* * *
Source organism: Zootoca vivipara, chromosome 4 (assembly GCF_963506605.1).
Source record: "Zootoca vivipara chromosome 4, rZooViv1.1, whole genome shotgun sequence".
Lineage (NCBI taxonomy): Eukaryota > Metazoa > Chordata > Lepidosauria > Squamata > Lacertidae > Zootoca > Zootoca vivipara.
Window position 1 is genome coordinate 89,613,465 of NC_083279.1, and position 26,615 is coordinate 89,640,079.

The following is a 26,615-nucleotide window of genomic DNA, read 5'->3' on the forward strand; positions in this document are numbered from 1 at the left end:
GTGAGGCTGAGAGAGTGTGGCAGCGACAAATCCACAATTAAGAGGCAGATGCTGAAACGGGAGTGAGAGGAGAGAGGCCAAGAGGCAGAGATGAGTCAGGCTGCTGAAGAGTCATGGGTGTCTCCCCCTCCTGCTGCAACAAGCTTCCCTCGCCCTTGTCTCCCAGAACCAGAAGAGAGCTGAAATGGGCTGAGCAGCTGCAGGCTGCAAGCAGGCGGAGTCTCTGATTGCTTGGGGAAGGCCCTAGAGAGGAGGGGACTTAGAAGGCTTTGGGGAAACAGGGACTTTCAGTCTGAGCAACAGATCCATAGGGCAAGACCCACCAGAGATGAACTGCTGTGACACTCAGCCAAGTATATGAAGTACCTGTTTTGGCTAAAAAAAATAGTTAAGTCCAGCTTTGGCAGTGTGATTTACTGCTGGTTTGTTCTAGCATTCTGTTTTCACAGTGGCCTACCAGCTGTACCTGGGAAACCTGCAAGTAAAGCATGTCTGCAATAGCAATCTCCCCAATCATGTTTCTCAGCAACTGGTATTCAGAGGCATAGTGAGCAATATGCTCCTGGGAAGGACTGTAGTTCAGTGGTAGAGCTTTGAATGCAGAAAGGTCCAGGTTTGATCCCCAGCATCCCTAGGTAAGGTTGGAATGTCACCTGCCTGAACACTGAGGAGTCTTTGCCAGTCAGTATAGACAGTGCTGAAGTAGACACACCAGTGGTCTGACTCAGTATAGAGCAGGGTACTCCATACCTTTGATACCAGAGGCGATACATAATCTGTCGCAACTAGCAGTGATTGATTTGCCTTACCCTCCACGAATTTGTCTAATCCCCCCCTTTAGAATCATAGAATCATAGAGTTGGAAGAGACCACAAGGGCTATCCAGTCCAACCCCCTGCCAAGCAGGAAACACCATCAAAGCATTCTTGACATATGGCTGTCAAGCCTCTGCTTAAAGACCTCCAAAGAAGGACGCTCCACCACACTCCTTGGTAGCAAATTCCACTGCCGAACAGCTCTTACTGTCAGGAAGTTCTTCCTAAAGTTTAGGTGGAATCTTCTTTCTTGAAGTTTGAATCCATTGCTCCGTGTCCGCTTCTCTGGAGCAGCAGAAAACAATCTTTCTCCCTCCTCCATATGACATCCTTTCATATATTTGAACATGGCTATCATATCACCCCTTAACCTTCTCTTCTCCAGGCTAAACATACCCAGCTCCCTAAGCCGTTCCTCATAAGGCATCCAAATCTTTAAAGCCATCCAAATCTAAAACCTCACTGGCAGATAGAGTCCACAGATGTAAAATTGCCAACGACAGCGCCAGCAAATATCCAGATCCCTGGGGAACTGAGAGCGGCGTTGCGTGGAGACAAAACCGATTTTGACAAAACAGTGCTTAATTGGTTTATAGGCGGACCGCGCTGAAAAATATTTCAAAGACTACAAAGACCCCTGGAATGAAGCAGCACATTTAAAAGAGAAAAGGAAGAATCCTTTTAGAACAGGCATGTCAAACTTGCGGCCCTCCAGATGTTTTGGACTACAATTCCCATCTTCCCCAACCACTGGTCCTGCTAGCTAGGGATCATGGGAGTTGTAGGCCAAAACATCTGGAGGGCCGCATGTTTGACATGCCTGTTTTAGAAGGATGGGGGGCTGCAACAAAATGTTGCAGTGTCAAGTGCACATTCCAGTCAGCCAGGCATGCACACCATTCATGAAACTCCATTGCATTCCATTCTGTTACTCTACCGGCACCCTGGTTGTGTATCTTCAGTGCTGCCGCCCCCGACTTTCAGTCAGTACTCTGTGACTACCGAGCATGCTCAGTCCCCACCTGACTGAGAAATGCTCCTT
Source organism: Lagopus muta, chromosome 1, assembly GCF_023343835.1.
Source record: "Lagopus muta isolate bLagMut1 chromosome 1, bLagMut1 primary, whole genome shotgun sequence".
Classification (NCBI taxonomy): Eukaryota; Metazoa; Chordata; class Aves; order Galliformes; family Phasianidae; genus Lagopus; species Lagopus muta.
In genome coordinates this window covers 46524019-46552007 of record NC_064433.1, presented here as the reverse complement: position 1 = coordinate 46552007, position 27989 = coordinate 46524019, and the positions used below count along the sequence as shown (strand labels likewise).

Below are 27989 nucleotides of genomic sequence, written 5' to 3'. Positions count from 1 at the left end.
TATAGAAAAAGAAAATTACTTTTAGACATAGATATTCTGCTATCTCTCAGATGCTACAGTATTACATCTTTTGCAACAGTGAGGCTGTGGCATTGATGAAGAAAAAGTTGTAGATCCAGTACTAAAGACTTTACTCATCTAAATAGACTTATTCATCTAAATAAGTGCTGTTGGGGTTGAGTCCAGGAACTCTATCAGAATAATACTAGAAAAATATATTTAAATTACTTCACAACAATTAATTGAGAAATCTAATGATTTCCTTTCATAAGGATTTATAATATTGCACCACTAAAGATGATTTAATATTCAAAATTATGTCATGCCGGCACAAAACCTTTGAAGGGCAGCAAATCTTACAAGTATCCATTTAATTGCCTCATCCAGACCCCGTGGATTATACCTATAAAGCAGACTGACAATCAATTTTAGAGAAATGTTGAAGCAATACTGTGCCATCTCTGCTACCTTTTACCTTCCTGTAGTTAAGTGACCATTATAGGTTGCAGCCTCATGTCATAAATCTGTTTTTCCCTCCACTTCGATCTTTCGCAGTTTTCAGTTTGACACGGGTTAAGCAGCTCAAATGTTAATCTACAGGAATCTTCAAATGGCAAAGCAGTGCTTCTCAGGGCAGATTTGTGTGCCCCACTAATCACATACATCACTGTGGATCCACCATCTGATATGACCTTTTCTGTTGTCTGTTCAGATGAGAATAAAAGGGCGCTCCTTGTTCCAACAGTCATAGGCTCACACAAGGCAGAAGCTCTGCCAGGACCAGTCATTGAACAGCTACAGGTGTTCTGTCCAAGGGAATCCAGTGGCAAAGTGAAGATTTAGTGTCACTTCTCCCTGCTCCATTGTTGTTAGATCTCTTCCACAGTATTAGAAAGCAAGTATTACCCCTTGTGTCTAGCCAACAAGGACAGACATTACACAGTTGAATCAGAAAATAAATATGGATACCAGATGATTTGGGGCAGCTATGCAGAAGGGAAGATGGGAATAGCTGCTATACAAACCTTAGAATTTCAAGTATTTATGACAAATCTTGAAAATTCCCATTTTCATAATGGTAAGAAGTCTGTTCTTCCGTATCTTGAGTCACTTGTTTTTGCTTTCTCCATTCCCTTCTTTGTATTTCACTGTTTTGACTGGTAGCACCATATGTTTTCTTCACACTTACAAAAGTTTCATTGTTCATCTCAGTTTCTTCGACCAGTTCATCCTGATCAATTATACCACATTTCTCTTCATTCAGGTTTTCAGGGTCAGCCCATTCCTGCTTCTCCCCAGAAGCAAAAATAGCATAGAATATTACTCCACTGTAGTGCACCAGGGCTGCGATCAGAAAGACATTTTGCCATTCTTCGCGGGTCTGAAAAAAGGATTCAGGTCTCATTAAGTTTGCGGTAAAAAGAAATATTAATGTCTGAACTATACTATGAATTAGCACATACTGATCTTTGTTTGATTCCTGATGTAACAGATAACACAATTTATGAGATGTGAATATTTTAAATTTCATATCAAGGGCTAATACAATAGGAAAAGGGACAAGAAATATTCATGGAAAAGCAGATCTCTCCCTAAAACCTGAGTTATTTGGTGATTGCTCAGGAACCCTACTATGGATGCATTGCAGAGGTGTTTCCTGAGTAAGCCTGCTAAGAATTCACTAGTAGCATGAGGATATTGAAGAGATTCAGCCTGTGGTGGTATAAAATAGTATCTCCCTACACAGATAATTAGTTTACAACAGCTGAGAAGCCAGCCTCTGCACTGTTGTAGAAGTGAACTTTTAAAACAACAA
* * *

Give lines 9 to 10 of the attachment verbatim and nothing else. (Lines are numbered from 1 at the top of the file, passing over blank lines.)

Classification (NCBI taxonomy): Eukaryota; Metazoa; Chordata; class Aves; order Galliformes; family Phasianidae; genus Lagopus; species Lagopus muta.
In genome coordinates this window covers 46524019-46552007 of record NC_064433.1, presented here as the reverse complement: position 1 = coordinate 46552007, position 27989 = coordinate 46524019, and the positions used below count along the sequence as shown (strand labels likewise).